Three iconic Hollywood directors — John Ford, George Stevens, and Samuel Fuller — may have created their most important work for the U.S. Armed Forces and Secret Services during World War II. As a new temporary exhibit at the Los Angeles Museum of the Holocaust (LAMOTH) reveals, the filmmakers documented conditions in newly liberated Nazi concentration camps in the closing days of the war, horrors that indelibly shaped their subsequent work.
Hyperallergic reports that while the exhibit contains a few artifacts, including Samuel Fuller’s camera and helmet, it is mostly comprised of looped footage captured by the directors in the camps, alongside scripts from newsreels that used the footage.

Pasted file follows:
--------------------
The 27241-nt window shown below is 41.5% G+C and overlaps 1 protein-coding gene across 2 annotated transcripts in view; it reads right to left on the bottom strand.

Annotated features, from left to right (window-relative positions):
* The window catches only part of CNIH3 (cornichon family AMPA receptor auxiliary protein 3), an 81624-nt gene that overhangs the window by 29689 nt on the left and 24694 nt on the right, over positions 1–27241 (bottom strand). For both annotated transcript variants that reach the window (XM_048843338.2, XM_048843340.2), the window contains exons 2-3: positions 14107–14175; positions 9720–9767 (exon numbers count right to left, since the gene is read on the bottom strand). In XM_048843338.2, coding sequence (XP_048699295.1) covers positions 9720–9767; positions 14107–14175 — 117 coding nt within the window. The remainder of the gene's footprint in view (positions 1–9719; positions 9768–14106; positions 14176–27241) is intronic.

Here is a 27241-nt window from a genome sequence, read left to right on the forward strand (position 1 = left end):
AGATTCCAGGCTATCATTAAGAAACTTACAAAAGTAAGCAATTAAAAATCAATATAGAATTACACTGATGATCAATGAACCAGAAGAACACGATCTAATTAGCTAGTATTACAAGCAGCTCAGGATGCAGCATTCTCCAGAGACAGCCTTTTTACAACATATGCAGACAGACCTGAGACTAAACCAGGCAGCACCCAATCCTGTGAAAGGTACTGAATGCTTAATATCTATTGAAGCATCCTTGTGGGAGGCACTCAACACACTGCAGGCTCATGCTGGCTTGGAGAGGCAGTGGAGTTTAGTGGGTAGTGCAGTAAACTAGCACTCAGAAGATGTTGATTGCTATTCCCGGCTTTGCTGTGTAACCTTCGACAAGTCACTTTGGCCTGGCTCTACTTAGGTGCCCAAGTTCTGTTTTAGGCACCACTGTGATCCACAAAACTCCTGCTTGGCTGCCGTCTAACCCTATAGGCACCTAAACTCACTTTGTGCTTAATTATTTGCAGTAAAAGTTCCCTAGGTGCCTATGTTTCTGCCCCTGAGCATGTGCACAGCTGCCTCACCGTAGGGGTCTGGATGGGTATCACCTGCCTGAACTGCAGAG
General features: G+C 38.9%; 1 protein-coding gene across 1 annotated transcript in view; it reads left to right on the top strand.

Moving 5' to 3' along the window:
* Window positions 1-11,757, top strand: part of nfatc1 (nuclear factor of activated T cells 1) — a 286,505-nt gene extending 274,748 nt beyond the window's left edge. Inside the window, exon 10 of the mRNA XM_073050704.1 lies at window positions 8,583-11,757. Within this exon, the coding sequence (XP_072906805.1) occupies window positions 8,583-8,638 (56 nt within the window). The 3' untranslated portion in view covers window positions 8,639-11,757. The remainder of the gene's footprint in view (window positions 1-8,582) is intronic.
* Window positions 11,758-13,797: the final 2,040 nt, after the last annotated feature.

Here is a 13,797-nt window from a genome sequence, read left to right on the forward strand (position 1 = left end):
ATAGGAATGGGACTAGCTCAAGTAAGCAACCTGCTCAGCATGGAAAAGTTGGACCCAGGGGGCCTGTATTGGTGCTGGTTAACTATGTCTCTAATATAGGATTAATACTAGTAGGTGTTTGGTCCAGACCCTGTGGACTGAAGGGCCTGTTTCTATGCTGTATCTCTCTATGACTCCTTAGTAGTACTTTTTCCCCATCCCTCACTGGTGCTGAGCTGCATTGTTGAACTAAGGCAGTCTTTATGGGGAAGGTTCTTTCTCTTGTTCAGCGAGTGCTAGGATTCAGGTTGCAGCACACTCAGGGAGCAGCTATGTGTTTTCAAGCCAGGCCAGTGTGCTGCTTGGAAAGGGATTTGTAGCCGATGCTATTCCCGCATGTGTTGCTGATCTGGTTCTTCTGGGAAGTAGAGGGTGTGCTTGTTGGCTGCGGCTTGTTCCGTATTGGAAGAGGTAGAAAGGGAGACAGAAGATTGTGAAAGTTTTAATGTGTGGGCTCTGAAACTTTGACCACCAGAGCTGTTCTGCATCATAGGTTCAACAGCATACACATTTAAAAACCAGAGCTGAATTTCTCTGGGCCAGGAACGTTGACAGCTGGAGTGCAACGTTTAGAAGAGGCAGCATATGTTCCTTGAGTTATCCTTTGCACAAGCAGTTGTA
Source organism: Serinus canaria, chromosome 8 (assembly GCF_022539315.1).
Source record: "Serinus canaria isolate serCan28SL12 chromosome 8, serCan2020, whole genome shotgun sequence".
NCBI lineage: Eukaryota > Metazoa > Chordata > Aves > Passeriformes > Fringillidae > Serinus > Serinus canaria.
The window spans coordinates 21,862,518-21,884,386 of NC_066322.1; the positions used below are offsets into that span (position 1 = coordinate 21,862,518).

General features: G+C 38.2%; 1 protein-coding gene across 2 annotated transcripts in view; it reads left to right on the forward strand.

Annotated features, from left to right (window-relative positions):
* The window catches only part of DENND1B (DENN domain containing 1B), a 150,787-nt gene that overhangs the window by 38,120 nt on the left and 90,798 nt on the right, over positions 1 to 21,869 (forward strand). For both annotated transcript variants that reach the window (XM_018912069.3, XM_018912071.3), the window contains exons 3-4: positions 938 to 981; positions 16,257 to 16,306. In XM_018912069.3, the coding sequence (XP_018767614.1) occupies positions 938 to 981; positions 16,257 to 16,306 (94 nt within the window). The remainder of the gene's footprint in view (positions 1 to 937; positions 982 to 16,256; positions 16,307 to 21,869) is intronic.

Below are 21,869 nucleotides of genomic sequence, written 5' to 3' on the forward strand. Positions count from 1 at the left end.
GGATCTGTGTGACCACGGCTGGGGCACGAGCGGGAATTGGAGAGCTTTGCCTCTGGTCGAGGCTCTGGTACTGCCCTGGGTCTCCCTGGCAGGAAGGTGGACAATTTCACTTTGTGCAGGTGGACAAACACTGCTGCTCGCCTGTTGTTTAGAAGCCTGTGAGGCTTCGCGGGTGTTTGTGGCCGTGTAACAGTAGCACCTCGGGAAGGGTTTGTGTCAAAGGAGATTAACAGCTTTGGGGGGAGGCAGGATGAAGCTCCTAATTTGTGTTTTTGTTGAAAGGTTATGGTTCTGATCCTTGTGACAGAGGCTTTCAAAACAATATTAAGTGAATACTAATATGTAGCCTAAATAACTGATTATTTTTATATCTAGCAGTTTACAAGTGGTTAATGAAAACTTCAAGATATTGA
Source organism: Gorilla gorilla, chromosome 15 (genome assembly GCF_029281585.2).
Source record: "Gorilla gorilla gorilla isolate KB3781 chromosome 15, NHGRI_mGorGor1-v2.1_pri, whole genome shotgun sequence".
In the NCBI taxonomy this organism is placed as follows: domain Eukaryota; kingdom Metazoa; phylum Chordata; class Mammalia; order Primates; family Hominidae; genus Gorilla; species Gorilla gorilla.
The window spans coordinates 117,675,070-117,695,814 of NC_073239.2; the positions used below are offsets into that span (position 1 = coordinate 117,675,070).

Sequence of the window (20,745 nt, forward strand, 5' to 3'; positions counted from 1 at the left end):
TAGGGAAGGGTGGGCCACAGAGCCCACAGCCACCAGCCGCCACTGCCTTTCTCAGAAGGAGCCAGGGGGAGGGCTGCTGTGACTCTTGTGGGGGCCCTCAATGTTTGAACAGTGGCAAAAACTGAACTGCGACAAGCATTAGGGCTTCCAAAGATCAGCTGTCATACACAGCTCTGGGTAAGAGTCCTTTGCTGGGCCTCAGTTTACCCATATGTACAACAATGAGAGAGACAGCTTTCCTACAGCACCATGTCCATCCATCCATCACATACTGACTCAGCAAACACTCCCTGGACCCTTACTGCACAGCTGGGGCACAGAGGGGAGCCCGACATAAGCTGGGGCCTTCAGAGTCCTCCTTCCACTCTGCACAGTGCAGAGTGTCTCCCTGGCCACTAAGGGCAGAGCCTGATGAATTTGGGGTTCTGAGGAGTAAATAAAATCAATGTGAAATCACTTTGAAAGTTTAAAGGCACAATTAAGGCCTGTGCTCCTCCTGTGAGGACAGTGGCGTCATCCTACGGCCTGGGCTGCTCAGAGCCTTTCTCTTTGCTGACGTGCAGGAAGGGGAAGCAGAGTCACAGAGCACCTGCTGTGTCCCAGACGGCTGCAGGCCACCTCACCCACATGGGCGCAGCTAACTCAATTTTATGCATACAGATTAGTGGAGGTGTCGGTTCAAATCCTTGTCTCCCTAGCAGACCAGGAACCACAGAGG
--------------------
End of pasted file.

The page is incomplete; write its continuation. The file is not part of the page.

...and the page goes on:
Also included are excerpts from the directors’ films that illustrate the influence of World War II and the Holocaust on their work. Shown, for example, is a clip from Fuller’s classic war epic “The Big Red One” (1980), which culminates in the liberation of Falkenau Concentration Camp in Czechoslovakia. Stevens, meanwhile, was presumably influenced by his experience to direct “The Diary of Anne Frank” (1959), a stark shift from lighthearted fare he had directed before the war.
“Filming the Camps” will be open until April 30 at LAMOTH.